A little knowledge ...
... may be a dangerous thing*
The key thing, as per the Dunning-Kruger effect, is that what makes "a little knowledge" dangerous is a lack of realisation (usually, but not always exclusively, on the part of the holder) of its exiguity. If one really knows how little it is (i.e. one is aware both of a wider context and one's own relative ignorance) a small amount of knowledge can be quite useful --- not to mention being an unavoidable step on the path to greater knowledge!
Who wouldn't rather support a user with some knowledge rather than none? It's only once they think they know more than they do that you really start to have a problem. I certainly encourage all the family and friends I support to learn as much as they can about their systems before they call me (even if it's just writing down error messages rather than saying "it's broken").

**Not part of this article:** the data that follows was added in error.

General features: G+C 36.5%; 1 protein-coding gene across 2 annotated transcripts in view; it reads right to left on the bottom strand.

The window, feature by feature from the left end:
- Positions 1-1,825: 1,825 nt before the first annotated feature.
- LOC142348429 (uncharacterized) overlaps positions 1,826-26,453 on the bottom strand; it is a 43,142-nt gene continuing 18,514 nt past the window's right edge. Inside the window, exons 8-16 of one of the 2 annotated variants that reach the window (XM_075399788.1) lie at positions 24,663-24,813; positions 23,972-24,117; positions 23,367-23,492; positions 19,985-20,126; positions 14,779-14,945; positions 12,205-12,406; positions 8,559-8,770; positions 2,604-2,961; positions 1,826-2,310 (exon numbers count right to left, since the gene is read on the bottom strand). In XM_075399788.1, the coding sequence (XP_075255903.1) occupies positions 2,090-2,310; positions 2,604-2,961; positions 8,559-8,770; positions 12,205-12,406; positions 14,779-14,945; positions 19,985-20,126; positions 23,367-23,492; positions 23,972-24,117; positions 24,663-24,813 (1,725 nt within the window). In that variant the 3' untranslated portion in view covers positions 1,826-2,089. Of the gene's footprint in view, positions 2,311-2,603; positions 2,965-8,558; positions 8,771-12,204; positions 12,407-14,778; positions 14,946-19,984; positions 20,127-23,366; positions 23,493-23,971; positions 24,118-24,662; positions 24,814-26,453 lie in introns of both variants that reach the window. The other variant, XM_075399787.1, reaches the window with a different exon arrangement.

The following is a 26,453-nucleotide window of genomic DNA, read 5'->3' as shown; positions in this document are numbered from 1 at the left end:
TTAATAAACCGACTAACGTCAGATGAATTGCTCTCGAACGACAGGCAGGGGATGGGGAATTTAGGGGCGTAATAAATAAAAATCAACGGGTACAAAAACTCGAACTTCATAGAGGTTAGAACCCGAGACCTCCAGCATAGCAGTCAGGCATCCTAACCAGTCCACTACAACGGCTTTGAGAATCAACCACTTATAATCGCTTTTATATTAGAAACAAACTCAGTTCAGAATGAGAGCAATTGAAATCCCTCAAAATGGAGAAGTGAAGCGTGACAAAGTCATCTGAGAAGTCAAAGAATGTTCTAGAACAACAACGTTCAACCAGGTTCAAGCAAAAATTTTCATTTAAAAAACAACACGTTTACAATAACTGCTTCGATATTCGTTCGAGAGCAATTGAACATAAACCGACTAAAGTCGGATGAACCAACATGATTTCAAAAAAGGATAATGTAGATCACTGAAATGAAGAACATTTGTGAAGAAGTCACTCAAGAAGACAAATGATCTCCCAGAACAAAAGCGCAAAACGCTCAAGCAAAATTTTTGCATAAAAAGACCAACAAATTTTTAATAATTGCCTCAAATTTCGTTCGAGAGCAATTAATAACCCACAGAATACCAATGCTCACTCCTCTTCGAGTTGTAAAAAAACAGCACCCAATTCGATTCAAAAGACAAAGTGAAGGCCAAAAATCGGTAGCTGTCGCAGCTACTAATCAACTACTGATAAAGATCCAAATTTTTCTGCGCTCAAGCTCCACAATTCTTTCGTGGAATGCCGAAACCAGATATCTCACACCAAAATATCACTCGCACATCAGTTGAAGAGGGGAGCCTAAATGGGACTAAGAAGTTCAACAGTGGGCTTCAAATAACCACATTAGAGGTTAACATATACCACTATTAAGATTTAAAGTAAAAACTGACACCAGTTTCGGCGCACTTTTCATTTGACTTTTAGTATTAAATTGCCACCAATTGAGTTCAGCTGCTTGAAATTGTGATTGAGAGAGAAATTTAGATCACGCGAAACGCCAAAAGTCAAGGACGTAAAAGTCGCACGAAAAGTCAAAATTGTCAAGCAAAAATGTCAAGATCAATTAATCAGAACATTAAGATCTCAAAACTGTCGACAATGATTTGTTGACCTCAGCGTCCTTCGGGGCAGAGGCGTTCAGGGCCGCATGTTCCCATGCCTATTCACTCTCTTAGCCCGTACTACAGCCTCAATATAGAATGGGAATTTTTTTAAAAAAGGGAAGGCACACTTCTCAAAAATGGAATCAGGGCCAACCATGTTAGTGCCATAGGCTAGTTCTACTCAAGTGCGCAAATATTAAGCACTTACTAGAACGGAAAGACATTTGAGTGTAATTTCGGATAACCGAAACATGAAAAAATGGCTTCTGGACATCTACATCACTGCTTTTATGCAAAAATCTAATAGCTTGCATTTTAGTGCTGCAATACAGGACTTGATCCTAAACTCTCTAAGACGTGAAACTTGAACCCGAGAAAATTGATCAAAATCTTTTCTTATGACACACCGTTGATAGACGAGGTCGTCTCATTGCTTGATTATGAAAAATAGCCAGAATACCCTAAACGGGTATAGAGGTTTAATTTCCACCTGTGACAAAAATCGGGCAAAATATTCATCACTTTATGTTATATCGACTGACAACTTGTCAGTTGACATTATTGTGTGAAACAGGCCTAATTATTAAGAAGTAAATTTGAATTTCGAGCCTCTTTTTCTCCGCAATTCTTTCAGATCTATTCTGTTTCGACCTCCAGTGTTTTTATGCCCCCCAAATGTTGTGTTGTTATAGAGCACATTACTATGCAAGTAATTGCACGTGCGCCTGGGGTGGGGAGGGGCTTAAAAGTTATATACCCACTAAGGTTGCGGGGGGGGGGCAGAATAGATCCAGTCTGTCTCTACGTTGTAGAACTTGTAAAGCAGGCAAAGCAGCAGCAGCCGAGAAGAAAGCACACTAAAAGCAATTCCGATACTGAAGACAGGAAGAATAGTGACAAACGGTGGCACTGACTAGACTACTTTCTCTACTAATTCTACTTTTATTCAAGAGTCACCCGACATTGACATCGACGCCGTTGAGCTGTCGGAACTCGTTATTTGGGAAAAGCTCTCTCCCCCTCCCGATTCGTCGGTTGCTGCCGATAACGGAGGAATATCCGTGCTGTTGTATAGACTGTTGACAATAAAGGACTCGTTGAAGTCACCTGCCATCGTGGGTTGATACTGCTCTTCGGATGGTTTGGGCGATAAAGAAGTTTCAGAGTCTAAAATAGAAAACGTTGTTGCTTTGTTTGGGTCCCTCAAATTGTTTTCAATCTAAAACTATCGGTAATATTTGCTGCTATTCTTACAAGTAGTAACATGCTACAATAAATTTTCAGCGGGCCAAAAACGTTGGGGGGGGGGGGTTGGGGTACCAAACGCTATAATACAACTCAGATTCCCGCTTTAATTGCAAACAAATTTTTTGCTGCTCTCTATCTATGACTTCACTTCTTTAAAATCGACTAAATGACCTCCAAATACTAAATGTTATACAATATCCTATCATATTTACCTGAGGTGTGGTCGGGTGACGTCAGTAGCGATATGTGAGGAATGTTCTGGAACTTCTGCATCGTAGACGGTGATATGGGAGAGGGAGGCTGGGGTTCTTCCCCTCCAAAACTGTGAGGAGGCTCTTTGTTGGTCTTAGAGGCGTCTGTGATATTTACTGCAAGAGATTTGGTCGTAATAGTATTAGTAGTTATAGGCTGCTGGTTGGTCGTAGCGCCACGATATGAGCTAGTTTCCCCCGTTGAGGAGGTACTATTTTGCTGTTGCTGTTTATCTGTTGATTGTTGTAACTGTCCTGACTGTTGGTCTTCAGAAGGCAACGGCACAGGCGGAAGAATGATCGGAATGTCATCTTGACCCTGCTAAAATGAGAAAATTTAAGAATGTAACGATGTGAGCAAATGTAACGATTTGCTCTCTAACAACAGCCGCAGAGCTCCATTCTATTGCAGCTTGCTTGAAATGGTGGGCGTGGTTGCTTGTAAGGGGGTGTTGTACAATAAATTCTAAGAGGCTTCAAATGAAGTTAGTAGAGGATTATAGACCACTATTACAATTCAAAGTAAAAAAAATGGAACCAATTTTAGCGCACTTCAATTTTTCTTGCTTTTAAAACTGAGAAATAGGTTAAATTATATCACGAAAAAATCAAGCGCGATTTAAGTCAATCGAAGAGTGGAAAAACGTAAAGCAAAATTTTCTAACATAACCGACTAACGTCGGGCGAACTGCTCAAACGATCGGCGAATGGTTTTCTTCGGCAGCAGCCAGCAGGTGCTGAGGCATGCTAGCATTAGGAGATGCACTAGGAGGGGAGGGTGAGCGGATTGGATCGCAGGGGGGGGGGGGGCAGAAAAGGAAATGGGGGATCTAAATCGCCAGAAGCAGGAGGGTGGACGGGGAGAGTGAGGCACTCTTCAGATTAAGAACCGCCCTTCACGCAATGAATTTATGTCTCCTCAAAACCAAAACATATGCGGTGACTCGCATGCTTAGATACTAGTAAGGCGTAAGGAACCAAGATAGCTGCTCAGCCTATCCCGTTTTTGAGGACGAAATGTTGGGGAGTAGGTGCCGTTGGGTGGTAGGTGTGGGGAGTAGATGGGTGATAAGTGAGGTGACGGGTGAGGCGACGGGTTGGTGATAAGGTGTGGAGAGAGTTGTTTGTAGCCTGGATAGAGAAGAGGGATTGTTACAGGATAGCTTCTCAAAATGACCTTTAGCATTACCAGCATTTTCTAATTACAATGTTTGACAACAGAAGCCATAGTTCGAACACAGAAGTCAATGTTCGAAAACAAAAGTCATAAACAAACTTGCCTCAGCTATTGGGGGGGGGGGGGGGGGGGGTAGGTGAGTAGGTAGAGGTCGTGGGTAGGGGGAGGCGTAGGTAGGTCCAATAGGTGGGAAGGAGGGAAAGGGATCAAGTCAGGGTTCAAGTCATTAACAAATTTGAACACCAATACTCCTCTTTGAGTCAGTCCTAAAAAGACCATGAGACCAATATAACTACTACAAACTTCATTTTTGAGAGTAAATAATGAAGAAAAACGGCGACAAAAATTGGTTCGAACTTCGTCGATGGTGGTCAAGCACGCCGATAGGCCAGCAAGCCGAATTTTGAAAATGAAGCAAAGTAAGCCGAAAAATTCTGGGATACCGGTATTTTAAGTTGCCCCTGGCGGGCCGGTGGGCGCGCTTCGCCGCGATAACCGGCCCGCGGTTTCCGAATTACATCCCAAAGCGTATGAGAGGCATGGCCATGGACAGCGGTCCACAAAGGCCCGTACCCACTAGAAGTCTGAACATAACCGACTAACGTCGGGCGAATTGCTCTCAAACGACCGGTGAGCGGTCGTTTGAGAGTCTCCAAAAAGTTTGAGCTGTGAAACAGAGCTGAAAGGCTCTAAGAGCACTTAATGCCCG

* Yes, I know it's not the original quotation. I was once humiliated in a meeting when I said I had only a little knowledge of the area but I thought I might have an idea, to be rebuffed by someone saying "Well, as Francis Bacon said: 'a little knowledge is a dangerous thing'" --- you know the sort of guy I'm talking about. What I would like to have said is "Well, I think you mean Alexander Pope, and I think he was talking about a little learning rather than knowledge, but I think you've both made your point and proved it". What I actually managed to do was to stammer out my idea whilst blushing like a halfwit. It was wrong, but the two people whose opinion I really respected told me it was a good idea, so that was some recompense.
"A little Learning is a dang'rous Thing;
Drink deep, or taste not the Pierian Spring:
There shallow Draughts intoxicate the Brain,
And drinking largely sobers us again."
--- An Essay on Criticism, Alexander Pope